Jenny: Posed as a woman

How can we talk about trans lives by examining the life of a gender non-conforming woman from the past? This research explores the life of Jenny Moore from the early twentieth century, and focuses on how living outside the law shaped their identity and experience.

What did the project involve? 

This research asked how can we talk about trans lives by exploring the life of Jenny Moore. Jenny lived in the early 1900s, and was an outsider both in terms of gender non-conformity, and the legal system. Jenny’s story was revealed through disrupting archival materials, and explored further through a live theatre performance. The research sought to address the following questions:

  • How did living outside of the law shape the meaning and experience of living outside of conventional gender presentations?
  • How are our understandings of gender diverse people changed/influence by knowing them through their criminal actions?
  • How can we talk about trans lives today by examining a story from over 100 years ago?
  • How can we present a transgressive life as a metaphor – a magpie?

The research team sought to capture the essence of the character of Jennie Moore that the research unveiled through the creation of something otherworldly and to find ways of presenting a transgressive person such as Jenny Moore on stage. Using the ‘bones, flesh, ghosts’ method – inspired by Rebecca Schneider’s performance theory – the research team created a picture of Jennie Moore through asking the questions: What are the bones (the known); what is the flesh (the presumed) and what are the ghosts (missing information).

Who are the team and what do they bring?

  • Josie McLellan (History) has published extensively on queer histories of East Germany and worked with Outstories Bristol to map a collection of oral histories on Bristol’s LGBT+ history. Josie has a great deal of experience working on co-produced and creative history projects.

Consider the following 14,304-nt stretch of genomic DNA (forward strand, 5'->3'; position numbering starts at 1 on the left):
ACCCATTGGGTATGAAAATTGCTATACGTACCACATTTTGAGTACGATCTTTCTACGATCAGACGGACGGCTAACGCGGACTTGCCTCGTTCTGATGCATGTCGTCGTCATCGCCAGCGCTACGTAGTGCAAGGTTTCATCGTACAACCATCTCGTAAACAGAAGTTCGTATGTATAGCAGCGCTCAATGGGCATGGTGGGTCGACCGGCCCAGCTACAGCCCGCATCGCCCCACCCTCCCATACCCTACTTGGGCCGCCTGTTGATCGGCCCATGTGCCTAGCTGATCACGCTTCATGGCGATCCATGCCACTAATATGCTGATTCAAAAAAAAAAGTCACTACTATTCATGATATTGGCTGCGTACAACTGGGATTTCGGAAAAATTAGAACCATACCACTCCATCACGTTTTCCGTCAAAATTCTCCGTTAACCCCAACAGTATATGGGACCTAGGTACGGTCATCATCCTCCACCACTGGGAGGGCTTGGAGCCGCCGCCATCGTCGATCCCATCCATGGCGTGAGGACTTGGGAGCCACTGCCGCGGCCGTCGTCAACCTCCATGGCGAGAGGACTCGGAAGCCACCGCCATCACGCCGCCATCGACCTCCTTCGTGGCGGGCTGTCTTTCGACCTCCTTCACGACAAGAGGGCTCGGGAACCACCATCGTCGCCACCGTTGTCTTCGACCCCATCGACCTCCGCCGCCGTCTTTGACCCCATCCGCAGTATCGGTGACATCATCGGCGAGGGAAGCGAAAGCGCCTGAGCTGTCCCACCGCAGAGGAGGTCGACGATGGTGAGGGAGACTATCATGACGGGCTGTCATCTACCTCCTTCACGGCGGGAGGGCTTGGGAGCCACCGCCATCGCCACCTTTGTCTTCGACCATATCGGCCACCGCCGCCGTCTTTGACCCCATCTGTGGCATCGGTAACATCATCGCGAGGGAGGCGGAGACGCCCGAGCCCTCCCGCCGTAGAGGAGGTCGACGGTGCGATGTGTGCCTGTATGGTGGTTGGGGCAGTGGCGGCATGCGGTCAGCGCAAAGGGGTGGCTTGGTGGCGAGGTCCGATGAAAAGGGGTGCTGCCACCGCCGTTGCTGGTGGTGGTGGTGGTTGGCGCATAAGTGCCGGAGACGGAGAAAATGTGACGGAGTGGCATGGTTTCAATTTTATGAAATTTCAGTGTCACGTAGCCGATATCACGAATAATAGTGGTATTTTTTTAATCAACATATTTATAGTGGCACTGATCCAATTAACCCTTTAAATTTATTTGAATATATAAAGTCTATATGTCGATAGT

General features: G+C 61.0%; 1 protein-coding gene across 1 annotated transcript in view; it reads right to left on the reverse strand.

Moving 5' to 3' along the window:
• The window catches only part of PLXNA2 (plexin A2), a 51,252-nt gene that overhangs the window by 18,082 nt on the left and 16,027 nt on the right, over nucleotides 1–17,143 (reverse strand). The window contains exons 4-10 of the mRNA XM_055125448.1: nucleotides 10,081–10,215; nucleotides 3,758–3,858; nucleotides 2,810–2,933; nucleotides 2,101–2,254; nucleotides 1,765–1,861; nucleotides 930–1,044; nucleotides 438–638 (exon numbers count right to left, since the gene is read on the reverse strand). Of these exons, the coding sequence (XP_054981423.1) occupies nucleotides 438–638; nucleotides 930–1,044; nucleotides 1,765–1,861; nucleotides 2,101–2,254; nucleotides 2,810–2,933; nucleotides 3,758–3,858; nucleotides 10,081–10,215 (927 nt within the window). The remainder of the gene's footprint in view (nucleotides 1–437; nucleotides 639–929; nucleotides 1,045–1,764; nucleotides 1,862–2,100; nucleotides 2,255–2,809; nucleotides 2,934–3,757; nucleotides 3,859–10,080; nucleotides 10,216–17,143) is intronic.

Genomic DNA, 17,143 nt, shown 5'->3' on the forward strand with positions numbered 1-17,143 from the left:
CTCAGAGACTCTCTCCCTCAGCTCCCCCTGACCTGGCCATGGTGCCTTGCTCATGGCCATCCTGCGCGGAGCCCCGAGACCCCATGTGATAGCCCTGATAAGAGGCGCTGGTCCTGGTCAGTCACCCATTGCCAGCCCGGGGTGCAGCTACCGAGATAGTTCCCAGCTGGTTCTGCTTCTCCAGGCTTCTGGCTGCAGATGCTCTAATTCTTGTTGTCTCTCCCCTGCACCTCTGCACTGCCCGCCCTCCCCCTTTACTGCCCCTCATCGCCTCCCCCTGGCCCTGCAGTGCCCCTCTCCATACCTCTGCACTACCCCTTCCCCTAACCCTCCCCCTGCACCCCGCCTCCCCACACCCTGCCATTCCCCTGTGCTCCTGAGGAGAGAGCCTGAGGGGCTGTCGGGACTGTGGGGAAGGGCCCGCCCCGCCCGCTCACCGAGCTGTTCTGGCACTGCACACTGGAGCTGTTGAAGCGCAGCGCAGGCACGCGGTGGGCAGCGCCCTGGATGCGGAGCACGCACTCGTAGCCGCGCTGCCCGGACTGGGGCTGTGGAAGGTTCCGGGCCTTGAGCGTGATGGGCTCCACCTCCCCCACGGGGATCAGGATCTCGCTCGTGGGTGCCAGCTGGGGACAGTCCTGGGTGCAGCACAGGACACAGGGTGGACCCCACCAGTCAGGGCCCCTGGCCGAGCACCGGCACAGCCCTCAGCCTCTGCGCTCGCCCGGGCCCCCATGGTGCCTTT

• Dr Sarah Jones (History) is a social and cultural historian of modern Britain and America who researches the history of sex radicalism and sexual science. Sarah was part of the team that developed a podcast series called Adventures in Time and Gender – co-produced with young trans and non-binary people, the project explores how ideas formulated a hundred years ago still affect the way trans people are treated by the medical system today.
  • Tom Marshman (Artist) has works across many mediums, including – museum audio-tours, theatre and cabaret. Tom actively encourages dialogue with participants through socially engaged processes that reveal glimpses into everyday life, allowing Tom to tell engaging, poetic and unpretentious stories. An overarching theme of Tom’s work is that of the outsider and their story, particularly regarding the LGBTQ+ experience, stories that been omitted through archival silence.
  • Lois Bibbings (University of Bristol Law School) research is multidisciplinary and has included a focus on gender and sexuality. She mainly researches crime and criminal law both in the present and the past (late nineteenth and early twentieth century). One aspect of her work has looked at the harm done by law with a focus on LGBTQ+ identities as well as on pardoning.
  • Jeanie Sinclair is a feminist art historian whose PhD research uses queer methodologies and gossip in oral histories to disrupt existing narratives of modernism and modernity. She has worked on collaborative co-curated history projects at Tate St Ives and St Ives Archive. She has worked with Tom on previous projects that explore LGBTQ+ histories by performing history and memory to subvert archival power structures and disrupt existing historical narratives.
  • Nic Aaron (University of Bristol Law School) is a trans PhD researcher whose research examines the ways in which people entangled in the criminal punishment system for acts of sexual violence are embodied. They have written about the politics of memorialisation and have a keen interest in trans histories.

What were the results?

The main outcome of this project was a live theatre performance by Tom Marshman. The new show, Jenny Moore (working title) was a performance which incorporated imagined conversations between Tom and Jennie. This allowed key research questions to feed into the show itself. Tom worked with historian Jeanie Sinclair and Criminal Law PhD researcher Nic Aaron to help him disrupt the archives and research the performance.

The piece was shown as a work in progress at the Curious festival and the Gift Festival in Newcastle and premiered in Bristol.

The research team also used Instagram Live to broadcast discussions on their work and the artistic development process.

Find out more about this project on the Arts Matter Blog: Jenny: Posed as a woman. An insight into trans history